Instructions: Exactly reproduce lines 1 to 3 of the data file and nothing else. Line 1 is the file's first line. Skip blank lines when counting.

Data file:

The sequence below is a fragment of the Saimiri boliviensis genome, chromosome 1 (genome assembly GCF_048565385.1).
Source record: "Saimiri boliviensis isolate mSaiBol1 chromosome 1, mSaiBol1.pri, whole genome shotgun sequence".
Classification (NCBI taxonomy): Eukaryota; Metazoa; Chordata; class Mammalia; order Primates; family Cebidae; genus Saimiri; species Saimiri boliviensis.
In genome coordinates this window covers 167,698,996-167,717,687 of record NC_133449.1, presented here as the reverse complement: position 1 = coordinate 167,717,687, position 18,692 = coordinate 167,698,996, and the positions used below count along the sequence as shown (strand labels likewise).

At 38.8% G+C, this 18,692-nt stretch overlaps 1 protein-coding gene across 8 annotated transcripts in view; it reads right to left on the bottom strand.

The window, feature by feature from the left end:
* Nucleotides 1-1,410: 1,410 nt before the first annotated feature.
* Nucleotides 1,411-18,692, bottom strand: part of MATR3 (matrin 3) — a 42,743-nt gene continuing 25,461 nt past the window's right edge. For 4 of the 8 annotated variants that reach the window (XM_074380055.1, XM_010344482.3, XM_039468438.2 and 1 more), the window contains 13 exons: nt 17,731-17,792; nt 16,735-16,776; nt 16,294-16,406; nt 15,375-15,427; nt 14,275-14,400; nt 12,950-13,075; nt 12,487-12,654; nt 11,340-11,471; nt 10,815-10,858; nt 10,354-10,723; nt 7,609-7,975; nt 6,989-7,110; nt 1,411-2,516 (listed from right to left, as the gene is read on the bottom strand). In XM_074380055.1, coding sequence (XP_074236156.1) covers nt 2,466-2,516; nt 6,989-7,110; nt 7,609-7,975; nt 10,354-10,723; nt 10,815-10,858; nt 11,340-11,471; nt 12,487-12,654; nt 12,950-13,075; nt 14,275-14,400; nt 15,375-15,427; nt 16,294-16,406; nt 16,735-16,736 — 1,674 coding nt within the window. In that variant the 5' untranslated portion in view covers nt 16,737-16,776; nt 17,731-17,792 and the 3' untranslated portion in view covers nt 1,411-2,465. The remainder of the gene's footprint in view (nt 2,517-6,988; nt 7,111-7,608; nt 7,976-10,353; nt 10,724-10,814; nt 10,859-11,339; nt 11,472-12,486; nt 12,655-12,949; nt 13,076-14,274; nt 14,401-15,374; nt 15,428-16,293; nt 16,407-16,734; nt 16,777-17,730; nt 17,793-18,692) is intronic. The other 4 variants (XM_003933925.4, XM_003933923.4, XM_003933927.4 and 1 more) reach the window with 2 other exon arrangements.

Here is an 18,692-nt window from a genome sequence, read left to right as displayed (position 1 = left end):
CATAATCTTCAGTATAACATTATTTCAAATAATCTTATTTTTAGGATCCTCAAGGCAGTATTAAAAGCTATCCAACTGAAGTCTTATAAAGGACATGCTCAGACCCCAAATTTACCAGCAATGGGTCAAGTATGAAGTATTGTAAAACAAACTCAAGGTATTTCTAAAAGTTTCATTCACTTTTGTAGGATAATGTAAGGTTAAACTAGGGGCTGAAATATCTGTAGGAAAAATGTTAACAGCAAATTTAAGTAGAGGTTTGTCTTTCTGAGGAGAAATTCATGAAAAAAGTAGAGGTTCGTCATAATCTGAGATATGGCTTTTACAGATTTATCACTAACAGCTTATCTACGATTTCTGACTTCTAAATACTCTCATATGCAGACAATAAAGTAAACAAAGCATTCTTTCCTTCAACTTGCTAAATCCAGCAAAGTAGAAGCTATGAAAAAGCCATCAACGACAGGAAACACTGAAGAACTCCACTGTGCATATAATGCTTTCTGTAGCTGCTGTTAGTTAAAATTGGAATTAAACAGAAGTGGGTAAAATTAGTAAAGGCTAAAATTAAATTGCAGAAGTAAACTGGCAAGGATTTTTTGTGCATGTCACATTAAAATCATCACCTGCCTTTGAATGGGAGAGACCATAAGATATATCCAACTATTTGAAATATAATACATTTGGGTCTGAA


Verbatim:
The sequence below is a fragment of the Saimiri boliviensis genome, chromosome 1 (genome assembly GCF_048565385.1).
Source record: "Saimiri boliviensis isolate mSaiBol1 chromosome 1, mSaiBol1.pri, whole genome shotgun sequence".
Classification (NCBI taxonomy): Eukaryota; Metazoa; Chordata; class Mammalia; order Primates; family Cebidae; genus Saimiri; species Saimiri boliviensis.